After two administrations marked by intense personal relationships between the leaders of the countries, the Biden White House is “just trying to restore a little bit more of a sense of balance in the way the United States relates to both sides of the conflict,” said Susie Gelman, board chair of Israel Policy Forum. 

Allies of Biden say that his history of support for international institutions and foreign policy norms is a welcome change from the Trump years.

“President Biden’s responsible leadership, strategic policymaking and fundamental civility have been on full display these past 100 days, in stark contrast to the turbulent and chaotic Trump years,” Haim Saban told JI. “In terms of the U.S.-Israel relationship, I remain pleased that President Biden and his administration have emphasized time and again their unyielding support for Israel’s safety and security, directly engaged with the Israelis on core issues of national importance, and rebuffed fringe calls to condition U.S. aid to Israel.” 

The individuals who spoke with JI acknowledged that the Biden administration is taking care to not politicize the U.S.-Israel relationship and repair damage that may have occurred under the prior two administrations — but some worry that may not be enough if the U.S. takes steps on Iran that may endanger Israel’s security.

“Although the White House has underscored America’s commitment to Israel’s security repeatedly, and pledged to continue consultations with Israel on regional affairs, the subtext of a potential collision between U.S. and Israeli positions toward engagement with Iran hovers over their relationship,” said Shalom Lipner, a nonresident senior fellow at the Atlantic Council who previously served in the Israeli prime minister’s office.

“President Biden’s responsible leadership, strategic policymaking and fundamental civility have been on full display these past 100 days, in stark contrast to the turbulent and chaotic Trump years.”

Haim Saban

Dani Dayan, Israel’s former consul-general in New York, told JI that he worries Biden is looking to get back into the Joint Comprehensive Plan of Action (JCPOA) too quickly. Still, Dayan does not expect Israel to mount as much of a public opposition as Netanyahu did in 2015, when he angered Democrats by speaking to Congress at the invitation of then-House Speaker John Boehner (R-OH), who had not informed then-President Obama of the invitation.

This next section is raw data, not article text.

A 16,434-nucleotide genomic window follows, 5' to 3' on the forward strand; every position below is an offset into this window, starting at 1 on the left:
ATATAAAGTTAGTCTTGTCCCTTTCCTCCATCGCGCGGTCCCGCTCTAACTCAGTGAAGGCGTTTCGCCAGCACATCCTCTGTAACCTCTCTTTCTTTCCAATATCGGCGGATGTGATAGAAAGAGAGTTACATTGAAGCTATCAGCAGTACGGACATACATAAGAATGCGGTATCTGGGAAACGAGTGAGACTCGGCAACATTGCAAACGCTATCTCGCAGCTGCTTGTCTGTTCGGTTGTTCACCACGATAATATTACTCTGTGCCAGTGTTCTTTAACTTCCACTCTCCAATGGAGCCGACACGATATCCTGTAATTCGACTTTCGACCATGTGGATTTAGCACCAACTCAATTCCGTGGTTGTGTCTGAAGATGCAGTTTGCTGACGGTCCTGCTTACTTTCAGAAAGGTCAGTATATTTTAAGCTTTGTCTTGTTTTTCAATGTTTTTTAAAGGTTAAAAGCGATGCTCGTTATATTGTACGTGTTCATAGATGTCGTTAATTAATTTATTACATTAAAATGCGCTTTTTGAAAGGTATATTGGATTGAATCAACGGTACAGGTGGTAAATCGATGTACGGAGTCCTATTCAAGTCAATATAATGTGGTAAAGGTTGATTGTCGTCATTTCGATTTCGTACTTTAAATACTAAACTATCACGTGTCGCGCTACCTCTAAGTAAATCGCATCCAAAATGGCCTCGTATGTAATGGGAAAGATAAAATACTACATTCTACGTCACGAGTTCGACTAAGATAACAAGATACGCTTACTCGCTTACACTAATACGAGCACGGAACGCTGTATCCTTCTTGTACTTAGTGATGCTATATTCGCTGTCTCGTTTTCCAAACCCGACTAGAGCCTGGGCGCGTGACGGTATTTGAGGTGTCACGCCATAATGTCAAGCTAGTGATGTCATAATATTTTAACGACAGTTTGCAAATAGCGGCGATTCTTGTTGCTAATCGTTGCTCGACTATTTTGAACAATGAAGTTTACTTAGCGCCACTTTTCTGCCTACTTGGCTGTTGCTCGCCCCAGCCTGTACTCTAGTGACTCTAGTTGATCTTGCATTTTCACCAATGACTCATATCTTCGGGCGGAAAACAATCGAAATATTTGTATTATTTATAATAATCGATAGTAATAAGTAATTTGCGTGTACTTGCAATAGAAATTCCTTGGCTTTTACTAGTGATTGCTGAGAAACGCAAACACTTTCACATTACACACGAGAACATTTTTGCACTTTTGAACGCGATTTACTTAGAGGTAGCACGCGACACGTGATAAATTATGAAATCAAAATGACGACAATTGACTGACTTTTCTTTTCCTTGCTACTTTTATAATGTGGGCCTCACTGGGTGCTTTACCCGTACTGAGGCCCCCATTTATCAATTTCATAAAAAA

“Unfortunately it seems that President Biden has decided to return to the JCPOA ‘as is.’ If he believes he will be able to extend, later, the scope of the agreement — I doubt this is a strategy [that] will succeed,” Dayan argued. “However, I assume this time Israel will be less confrontational in its attitude towards the administration. I don’t foresee Netanyahu speaking in Congress… Also, the political chaos in Israel itself makes it more difficult for Israel to launch a strong diplomatic initiative.” 

The White House has made clear that it views returning to the JCPOA, which was a campaign talking point for Biden, as a priority. 

Jeremy Ben-Ami, president of J Street, told JI that Biden “gets good marks from J Street for articulating good intentions regarding their policy direction during the first hundred days.” The real test, Ben Ami said, “is likely to come in the second hundred days. Will those good intentions be translated into an actual agreement that enables both the U.S. and Iran to return to full compliance with the JCPOA, and which paves the way for subsequent diplomacy?”

Biden meets with Israeli Prime Minister Benjamin Netanyahu and his wife, Sara Netanyahu. (Haim Zach/GPO)

Indirect nuclear negotiations between Washington and Tehran continued in Vienna this week, following comments from the White House last week that it may lift sanctions on Iran as a step toward rejoining the 2015 nuclear agreement. 

Many of Biden’s top foreign policy officials are veterans of the Obama administration, including Malley and Deputy Secretary of State Wendy Sherman, who was the lead negotiator for the 2015 deal. “The Biden administration, on the Middle East, represents the third term of Barack Obama,” said Michael Doran, a senior fellow at the Hudson Institute who served on George W. Bush’s National Security Council. “There is a view which holds that there is a division inside the administration between the progressives and the centrists, but the apparent division is smoke and mirrors. On the big issues, they are all on the same page.”

One point of frustration for opponents of the deal is that Iran has been elevated as a top foreign policy priority. “The unseemly eagerness of the new administration to get back into the JCPOA, at any cost, has been much more precipitous and obvious than I had expected,” said Victoria Coates, who served as deputy national security advisor under Trump. 

“Once [Secretary of State] Tony Blinken selected Rob Malley [as special envoy for Iran] to negotiate the return, that was a clear signal that everybody should have received that they were going to run the same playbook they ran in 2015, with respect to the negotiations, and that there was very little the Israelis or anyone else could do about it,” said Mark Dubowitz, CEO of the Foundation for Defense of Democracies.